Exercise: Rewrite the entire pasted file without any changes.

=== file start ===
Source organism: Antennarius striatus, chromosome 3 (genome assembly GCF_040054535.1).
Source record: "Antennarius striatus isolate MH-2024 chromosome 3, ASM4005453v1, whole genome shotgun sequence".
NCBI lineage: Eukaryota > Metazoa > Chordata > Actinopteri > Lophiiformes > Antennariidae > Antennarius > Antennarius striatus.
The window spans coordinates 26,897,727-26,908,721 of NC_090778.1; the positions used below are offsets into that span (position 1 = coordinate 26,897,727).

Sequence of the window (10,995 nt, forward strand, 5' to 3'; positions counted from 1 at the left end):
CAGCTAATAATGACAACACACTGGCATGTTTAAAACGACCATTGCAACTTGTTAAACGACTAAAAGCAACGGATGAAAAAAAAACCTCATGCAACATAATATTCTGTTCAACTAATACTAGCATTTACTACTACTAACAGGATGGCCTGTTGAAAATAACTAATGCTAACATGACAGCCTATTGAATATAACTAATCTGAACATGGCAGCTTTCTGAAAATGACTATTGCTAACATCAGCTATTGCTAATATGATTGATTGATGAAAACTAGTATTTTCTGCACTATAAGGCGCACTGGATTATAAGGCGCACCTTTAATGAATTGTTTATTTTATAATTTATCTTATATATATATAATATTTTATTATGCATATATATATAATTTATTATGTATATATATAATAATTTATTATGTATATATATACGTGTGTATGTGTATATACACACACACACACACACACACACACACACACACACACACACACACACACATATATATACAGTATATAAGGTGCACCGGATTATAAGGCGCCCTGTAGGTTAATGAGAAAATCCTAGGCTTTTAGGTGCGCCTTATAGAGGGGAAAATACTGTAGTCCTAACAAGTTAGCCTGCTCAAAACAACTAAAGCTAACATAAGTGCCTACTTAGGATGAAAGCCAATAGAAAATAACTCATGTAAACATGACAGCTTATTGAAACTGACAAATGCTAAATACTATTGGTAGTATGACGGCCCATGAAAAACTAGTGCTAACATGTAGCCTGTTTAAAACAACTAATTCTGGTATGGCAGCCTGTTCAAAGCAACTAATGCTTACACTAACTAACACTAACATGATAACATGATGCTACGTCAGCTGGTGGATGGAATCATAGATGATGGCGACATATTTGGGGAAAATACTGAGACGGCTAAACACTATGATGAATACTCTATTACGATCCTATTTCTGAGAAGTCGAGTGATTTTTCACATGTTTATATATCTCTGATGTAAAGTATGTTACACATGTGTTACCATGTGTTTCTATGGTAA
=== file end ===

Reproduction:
Source organism: Antennarius striatus, chromosome 3 (genome assembly GCF_040054535.1).
Source record: "Antennarius striatus isolate MH-2024 chromosome 3, ASM4005453v1, whole genome shotgun sequence".
NCBI lineage: Eukaryota > Metazoa > Chordata > Actinopteri > Lophiiformes > Antennariidae > Antennarius > Antennarius striatus.
The window spans coordinates 26,897,727-26,908,721 of NC_090778.1; the positions used below are offsets into that span (position 1 = coordinate 26,897,727).

Sequence of the window (10,995 nt, forward strand, 5' to 3'; positions counted from 1 at the left end):
CAGCTAATAATGACAACACACTGGCATGTTTAAAACGACCATTGCAACTTGTTAAACGACTAAAAGCAACGGATGAAAAAAAAACCTCATGCAACATAATATTCTGTTCAACTAATACTAGCATTTACTACTACTAACAGGATGGCCTGTTGAAAATAACTAATGCTAACATGACAGCCTATTGAATATAACTAATCTGAACATGGCAGCTTTCTGAAAATGACTATTGCTAACATCAGCTATTGCTAATATGATTGATTGATGAAAACTAGTATTTTCTGCACTATAAGGCGCACTGGATTATAAGGCGCACCTTTAATGAATTGTTTATTTTATAATTTATCTTATATATATATAATATTTTATTATGCATATATATATAATTTATTATGTATATATATAATAATTTATTATGTATATATATACGTGTGTATGTGTATATACACACACACACACACACACACACACACACACACACACACACACACACACATATATATACAGTATATAAGGTGCACCGGATTATAAGGCGCCCTGTAGGTTAATGAGAAAATCCTAGGCTTTTAGGTGCGCCTTATAGAGGGGAAAATACTGTAGTCCTAACAAGTTAGCCTGCTCAAAACAACTAAAGCTAACATAAGTGCCTACTTAGGATGAAAGCCAATAGAAAATAACTCATGTAAACATGACAGCTTATTGAAACTGACAAATGCTAAATACTATTGGTAGTATGACGGCCCATGAAAAACTAGTGCTAACATGTAGCCTGTTTAAAACAACTAATTCTGGTATGGCAGCCTGTTCAAAGCAACTAATGCTTACACTAACTAACACTAACATGATAACATGATGCTACGTCAGCTGGTGGATGGAATCATAGATGATGGCGACATATTTGGGGAAAATACTGAGACGGCTAAACACTATGATGAATACTCTATTACGATCCTATTTCTGAGAAGTCGAGTGATTTTTCACATGTTTATATATCTCTGATGTAAAGTATGTTACACATGTGTTACCATGTGTTTCTATGGTAA